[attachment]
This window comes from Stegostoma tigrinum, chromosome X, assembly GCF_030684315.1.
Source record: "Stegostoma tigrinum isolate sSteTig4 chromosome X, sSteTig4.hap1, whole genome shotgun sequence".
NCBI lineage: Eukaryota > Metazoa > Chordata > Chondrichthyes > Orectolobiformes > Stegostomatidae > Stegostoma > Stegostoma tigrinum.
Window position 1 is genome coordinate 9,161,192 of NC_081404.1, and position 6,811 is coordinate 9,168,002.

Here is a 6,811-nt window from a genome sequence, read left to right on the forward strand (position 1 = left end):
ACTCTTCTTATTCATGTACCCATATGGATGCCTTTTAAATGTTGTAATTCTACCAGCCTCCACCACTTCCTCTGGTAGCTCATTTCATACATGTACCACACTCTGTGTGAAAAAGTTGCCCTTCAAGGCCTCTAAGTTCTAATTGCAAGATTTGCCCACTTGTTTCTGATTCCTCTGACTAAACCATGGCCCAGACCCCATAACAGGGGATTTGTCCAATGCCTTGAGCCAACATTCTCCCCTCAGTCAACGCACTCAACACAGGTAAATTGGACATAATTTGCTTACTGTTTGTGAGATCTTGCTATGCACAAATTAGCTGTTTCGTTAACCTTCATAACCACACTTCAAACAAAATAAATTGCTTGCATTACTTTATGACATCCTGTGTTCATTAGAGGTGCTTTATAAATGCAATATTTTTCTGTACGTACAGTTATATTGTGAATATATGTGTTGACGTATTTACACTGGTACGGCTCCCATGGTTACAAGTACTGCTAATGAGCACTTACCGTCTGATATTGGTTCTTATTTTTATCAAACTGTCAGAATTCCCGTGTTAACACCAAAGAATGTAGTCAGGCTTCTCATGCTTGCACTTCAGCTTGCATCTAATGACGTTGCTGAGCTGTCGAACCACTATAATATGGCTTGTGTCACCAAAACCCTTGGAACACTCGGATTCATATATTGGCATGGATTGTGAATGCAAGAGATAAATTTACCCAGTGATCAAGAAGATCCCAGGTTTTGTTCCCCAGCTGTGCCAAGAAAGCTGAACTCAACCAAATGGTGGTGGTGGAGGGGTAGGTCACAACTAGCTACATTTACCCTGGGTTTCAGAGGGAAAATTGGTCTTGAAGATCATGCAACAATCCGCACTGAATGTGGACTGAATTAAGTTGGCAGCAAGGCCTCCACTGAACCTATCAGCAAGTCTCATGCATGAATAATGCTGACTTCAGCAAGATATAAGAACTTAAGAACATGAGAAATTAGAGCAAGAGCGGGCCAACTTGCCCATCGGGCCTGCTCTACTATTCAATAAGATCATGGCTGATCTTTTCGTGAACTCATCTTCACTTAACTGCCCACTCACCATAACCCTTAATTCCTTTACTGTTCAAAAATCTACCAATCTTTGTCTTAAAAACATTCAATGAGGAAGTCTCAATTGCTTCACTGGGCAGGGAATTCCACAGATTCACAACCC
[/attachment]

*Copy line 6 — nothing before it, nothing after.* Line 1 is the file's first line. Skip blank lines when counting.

ACTCTTCTTATTCATGTACCCATATGGATGCCTTTTAAATGTTGTAATTCTACCAGCCTCCACCACTTCCTCTGGTAGCTCATTTCATACATGTACCACACTCTGTGTGAAAAAGTTGCCCTTCAAGGCCTCTAAGTTCTAATTGCAAGATTTGCCCACTTGTTTCTGATTCCTCTGACTAAACCATGGCCCAGACCCCATAACAGGGGATTTGTCCAATGCCTTGAGCCAACATTCTCCCCTCAGTCAACGCACTCAACACAGGTAAATTGGACATAATTTGCTTACTGTTTGTGAGATCTTGCTATGCACAAATTAGCTGTTTCGTTAACCTTCATAACCACACTTCAAACAAAATAAATTGCTTGCATTACTTTATGACATCCTGTGTTCATTAGAGGTGCTTTATAAATGCAATATTTTTCTGTACGTACAGTTATATTGTGAATATATGTGTTGACGTATTTACACTGGTACGGCTCCCATGGTTACAAGTACTGCTAATGAGCACTTACCGTCTGATATTGGTTCTTATTTTTATCAAACTGTCAGAATTCCCGTGTTAACACCAAAGAATGTAGTCAGGCTTCTCATGCTTGCACTTCAGCTTGCATCTAATGACGTTGCTGAGCTGTCGAACCACTATAATATGGCTTGTGTCACCAAAACCCTTGGAACACTCGGATTCATATATTGGCATGGATTGTGAATGCAAGAGATAAATTTACCCAGTGATCAAGAAGATCCCAGGTTTTGTTCCCCAGCTGTGCCAAGAAAGCTGAACTCAACCAAATGGTGGTGGTGGAGGGGTAGGTCACAACTAGCTACATTTACCCTGGGTTTCAGAGGGAAAATTGGTCTTGAAGATCATGCAACAATCCGCACTGAATGTGGACTGAATTAAGTTGGCAGCAAGGCCTCCACTGAACCTATCAGCAAGTCTCATGCATGAATAATGCTGACTTCAGCAAGATATAAGAACTTAAGAACATGAGAAATTAGAGCAAGAGCGGGCCAACTTGCCCATCGGGCCTGCTCTACTATTCAATAAGATCATGGCTGATCTTTTCGTGAACTCATCTTCACTTAACTGCCCACTCACCATAACCCTTAATTCCTTTACTGTTCAAAAATCTACCAATCTTTGTCTTAAAAACATTCAATGAGGAAGTCTCAATTGCTTCACTGGGCAGGGAATTCCACAGATTCACAACCC